The relationship between the five questions regarding medication administration and the seven contextual and policy factors is summarised in table 1. Nurses perceived significant positive effects on all five aspects of medication culture practice on each of the three policy factors: if the drug was double checked, if the patient was double checked and if it was a legal prescription. For example, the average score was 0.75 higher (95% CI 0.63, 0.89) when the drug was double checked than when it was not. In terms of double checking the patient, respondents recorded a highly significant difference when the aspects considered were whether the medication was administered according to policy, and whether the average nurse would behave similarly.
This study found that policy factors, rather than contextual factors, influenced nurses' judgements in response to hypothetical scenarios concerning medication administration. Double checking the patient is the strongest predictor of nurses' actions regarding medication administration. Paediatric nurses appear to recognise and agree upon the fundamental safety aspects built into the current medication policy and recognise that these safeguards should direct decision-making when administering drugs to hospitalised children. Unfortunately, the sensitivity of the topic meant that we were unable to gather enough data about individual respondents to examine whether there were any differences in responses from nurses working in different areas.
Vignettes have historically been used in social science research as a tool to gather information about how clinical judgements are made about patient care situations and the factors that influence those judgements. Vignettes offer a less threatening way to explore sensitive subjects, and their specificity allows contextual influences on judgements to be examined.8 ,9 We used factorial vignettes in an attempt to capture complex real-life situations, and the conditions of individual choice and judgement, while being able to clearly identify the separate influence that each specific contextual or policy factor has on a nurse's judgement in each aspect being investigated.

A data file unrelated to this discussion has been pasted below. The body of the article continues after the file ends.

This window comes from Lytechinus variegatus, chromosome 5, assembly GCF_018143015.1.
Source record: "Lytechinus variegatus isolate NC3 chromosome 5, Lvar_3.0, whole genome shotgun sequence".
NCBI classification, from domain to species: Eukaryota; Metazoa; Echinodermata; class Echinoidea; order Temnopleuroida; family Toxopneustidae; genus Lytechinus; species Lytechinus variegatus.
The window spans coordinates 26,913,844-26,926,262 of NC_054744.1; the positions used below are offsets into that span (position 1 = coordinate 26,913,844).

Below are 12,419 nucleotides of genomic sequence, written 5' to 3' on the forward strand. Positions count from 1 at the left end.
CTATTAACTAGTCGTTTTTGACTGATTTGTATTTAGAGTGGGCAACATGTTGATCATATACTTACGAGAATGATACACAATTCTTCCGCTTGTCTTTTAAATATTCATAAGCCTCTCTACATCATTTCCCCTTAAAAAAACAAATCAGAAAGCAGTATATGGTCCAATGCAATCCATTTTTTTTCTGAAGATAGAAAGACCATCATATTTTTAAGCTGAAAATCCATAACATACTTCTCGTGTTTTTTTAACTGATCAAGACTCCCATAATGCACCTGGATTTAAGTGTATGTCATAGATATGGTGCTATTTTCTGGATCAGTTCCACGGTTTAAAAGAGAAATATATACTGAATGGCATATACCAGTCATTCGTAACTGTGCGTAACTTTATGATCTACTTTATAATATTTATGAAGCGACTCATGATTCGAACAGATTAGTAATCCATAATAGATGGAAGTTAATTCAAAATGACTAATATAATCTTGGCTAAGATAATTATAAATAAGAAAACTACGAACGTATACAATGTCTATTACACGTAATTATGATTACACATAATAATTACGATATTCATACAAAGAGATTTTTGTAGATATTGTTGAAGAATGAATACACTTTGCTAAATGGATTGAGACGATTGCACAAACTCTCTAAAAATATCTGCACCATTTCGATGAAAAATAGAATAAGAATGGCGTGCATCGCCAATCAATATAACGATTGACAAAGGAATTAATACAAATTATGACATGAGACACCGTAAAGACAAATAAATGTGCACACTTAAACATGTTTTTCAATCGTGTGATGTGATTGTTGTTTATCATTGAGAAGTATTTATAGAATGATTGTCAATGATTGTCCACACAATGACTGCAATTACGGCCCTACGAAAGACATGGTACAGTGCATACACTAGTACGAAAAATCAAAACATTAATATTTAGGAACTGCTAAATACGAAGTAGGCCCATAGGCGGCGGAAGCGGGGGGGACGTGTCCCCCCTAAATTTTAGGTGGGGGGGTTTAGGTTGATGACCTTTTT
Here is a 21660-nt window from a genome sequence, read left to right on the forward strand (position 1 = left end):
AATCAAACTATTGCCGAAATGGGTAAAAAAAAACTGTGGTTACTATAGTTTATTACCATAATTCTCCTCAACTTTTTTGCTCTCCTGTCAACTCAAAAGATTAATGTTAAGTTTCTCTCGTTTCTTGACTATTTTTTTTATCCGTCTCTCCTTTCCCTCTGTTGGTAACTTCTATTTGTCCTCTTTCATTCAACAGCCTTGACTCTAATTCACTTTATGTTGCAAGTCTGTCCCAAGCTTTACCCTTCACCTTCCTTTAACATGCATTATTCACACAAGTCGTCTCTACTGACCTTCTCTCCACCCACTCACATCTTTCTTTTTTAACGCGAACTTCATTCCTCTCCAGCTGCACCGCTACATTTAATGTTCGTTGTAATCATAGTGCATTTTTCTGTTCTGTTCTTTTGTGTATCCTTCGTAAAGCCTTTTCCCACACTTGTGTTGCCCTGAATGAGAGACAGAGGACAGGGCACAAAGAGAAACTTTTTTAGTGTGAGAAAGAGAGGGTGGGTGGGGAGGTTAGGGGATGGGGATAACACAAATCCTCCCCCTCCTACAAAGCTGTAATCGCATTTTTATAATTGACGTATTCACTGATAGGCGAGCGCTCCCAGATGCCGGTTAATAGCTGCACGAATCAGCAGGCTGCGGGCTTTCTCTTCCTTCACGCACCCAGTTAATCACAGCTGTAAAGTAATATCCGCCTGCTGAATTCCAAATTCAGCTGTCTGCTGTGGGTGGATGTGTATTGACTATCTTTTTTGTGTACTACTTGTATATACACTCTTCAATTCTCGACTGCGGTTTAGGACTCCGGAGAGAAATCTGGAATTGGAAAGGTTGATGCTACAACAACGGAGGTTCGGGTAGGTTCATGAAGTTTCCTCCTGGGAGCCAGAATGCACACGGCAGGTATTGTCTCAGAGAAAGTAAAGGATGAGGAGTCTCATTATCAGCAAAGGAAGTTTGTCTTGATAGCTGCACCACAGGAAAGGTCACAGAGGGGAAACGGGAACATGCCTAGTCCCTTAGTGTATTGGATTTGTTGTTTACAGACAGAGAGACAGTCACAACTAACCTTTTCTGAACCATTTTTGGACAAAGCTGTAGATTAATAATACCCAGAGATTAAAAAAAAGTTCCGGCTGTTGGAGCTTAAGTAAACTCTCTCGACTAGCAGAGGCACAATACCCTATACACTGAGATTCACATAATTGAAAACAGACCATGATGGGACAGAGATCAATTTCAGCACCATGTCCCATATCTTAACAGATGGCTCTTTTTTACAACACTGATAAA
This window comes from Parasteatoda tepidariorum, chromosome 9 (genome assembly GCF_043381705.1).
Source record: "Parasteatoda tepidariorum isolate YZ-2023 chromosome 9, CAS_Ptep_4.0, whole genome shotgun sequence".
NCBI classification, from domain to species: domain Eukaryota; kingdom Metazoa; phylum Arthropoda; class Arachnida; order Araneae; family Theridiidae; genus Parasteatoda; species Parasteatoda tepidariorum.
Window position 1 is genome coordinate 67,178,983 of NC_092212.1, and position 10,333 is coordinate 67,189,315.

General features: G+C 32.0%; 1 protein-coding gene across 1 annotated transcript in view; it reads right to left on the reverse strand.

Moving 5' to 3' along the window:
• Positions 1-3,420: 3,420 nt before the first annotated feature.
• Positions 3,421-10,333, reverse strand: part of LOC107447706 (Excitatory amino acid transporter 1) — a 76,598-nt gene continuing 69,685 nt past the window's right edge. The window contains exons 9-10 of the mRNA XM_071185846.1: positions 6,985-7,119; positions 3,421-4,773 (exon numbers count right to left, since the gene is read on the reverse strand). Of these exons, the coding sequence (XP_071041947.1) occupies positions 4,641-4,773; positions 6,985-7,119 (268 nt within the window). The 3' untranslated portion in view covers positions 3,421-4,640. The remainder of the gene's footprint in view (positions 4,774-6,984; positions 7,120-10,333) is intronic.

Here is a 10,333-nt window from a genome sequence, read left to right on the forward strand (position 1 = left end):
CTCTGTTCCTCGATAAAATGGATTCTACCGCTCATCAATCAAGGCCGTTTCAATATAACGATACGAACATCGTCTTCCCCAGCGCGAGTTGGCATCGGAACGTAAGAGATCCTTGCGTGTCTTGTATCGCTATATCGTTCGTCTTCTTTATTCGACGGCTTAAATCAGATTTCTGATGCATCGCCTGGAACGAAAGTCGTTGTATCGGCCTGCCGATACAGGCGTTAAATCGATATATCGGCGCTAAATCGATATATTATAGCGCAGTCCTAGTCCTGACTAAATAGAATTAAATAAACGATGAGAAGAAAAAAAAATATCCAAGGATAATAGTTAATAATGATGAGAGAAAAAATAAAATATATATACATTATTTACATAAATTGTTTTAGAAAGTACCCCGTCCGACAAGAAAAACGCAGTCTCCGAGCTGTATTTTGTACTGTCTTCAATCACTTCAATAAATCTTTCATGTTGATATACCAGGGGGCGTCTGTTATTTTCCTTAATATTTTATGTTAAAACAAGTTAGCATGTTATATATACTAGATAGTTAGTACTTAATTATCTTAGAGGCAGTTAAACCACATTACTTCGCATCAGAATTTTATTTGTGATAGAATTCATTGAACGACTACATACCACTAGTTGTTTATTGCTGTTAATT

Other studies have consistently reported factors occurring in the real-world context which contribute to the potential for error such as stress, fatigue, communication errors, knowledge and skill deficits,10 ,11 busy workloads, interruptions and distractions occurring during preparation and administration of medications,11 ,12 lack of perceived risk, poor role models and the cultural context which permits unsafe medication practice.6
Whether evaluations of hypothetical situations relate to judgements in real life remains an issue.8 The questionnaire was carefully constructed to be realistic, with high reliability and internal validity, but it is important to note that any self-report instrument can measure only decision-making and may not predict actual behaviour in similar situations. Our group is conducting further research to determine how closely these findings gleaned from realistic, but hypothetical, vignettes correspond with real-world practice.
Competing interests None.
Ethics approval Ethics approval was provided by the Brisbane Royal Children's Hospital, Brisbane, Australia.
Provenance and peer review Not commissioned; externally peer reviewed.